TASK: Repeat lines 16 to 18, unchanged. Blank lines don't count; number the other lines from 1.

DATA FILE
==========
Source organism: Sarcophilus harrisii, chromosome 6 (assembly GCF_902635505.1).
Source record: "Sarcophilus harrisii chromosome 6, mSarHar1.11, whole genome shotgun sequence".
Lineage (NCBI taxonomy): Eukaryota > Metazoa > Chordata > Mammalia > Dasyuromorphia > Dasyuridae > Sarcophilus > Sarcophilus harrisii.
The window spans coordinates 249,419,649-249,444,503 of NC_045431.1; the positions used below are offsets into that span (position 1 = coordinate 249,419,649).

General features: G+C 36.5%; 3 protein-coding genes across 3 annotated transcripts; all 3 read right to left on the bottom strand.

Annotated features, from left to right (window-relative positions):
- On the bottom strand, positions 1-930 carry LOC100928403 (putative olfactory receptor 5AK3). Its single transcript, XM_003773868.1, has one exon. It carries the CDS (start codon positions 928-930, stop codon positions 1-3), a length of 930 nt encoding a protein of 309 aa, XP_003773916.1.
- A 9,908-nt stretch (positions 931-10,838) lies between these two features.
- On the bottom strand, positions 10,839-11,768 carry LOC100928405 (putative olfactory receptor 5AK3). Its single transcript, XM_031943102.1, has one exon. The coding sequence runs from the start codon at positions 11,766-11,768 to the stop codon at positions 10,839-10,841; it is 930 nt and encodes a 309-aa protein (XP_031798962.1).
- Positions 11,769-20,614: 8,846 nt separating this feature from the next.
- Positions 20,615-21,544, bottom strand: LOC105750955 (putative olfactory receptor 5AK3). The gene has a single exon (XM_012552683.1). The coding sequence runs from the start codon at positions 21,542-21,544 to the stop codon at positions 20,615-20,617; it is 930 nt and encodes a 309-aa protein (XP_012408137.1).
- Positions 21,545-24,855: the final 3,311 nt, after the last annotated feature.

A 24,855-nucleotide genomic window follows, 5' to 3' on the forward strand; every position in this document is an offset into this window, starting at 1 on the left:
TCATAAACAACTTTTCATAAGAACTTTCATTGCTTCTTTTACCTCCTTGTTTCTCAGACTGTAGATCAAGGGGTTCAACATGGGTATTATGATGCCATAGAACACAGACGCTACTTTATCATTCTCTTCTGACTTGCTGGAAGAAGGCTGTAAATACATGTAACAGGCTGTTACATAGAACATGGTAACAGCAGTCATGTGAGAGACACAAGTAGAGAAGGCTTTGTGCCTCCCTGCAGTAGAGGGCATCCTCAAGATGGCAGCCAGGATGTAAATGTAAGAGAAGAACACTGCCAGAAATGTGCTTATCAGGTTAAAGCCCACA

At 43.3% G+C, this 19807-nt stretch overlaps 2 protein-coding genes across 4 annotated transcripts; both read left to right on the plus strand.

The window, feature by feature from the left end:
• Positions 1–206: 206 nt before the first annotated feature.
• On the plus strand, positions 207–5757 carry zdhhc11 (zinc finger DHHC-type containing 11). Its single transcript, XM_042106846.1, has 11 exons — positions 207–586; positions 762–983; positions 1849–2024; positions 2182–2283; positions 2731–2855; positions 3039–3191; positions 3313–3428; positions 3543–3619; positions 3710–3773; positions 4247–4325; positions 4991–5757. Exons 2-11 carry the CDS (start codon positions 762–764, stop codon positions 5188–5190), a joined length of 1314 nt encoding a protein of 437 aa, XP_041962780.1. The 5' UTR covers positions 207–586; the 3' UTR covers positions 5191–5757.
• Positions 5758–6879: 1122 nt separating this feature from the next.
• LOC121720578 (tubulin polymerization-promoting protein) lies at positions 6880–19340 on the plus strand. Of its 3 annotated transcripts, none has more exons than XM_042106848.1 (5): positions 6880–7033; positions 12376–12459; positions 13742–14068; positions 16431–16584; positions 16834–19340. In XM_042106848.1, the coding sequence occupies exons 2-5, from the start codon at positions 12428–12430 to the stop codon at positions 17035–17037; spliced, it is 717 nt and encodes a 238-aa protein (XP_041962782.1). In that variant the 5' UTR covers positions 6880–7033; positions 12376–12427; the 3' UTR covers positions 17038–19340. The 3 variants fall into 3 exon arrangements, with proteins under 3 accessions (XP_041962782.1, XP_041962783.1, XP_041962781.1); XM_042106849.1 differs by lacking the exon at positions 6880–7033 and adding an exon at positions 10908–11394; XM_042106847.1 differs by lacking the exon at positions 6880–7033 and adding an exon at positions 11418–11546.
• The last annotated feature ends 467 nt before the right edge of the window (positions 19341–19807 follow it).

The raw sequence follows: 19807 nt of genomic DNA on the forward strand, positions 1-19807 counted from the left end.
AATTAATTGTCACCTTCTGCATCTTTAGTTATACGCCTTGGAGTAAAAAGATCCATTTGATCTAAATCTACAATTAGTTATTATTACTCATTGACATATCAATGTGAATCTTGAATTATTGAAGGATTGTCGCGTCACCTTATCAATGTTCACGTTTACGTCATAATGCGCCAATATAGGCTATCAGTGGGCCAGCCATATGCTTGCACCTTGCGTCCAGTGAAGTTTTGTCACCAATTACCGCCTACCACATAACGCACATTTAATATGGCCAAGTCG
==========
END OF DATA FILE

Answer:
The window, feature by feature from the left end:
• Positions 1–206: 206 nt before the first annotated feature.
• On the plus strand, positions 207–5757 carry zdhhc11 (zinc finger DHHC-type containing 11). Its single transcript, XM_042106846.1, has 11 exons — positions 207–586; positions 762–983; positions 1849–2024; positions 2182–2283; positions 2731–2855; positions 3039–3191; positions 3313–3428; positions 3543–3619; positions 3710–3773; positions 4247–4325; positions 4991–5757. Exons 2-11 carry the CDS (start codon positions 762–764, stop codon positions 5188–5190), a joined length of 1314 nt encoding a protein of 437 aa, XP_041962780.1. The 5' UTR covers positions 207–586; the 3' UTR covers positions 5191–5757.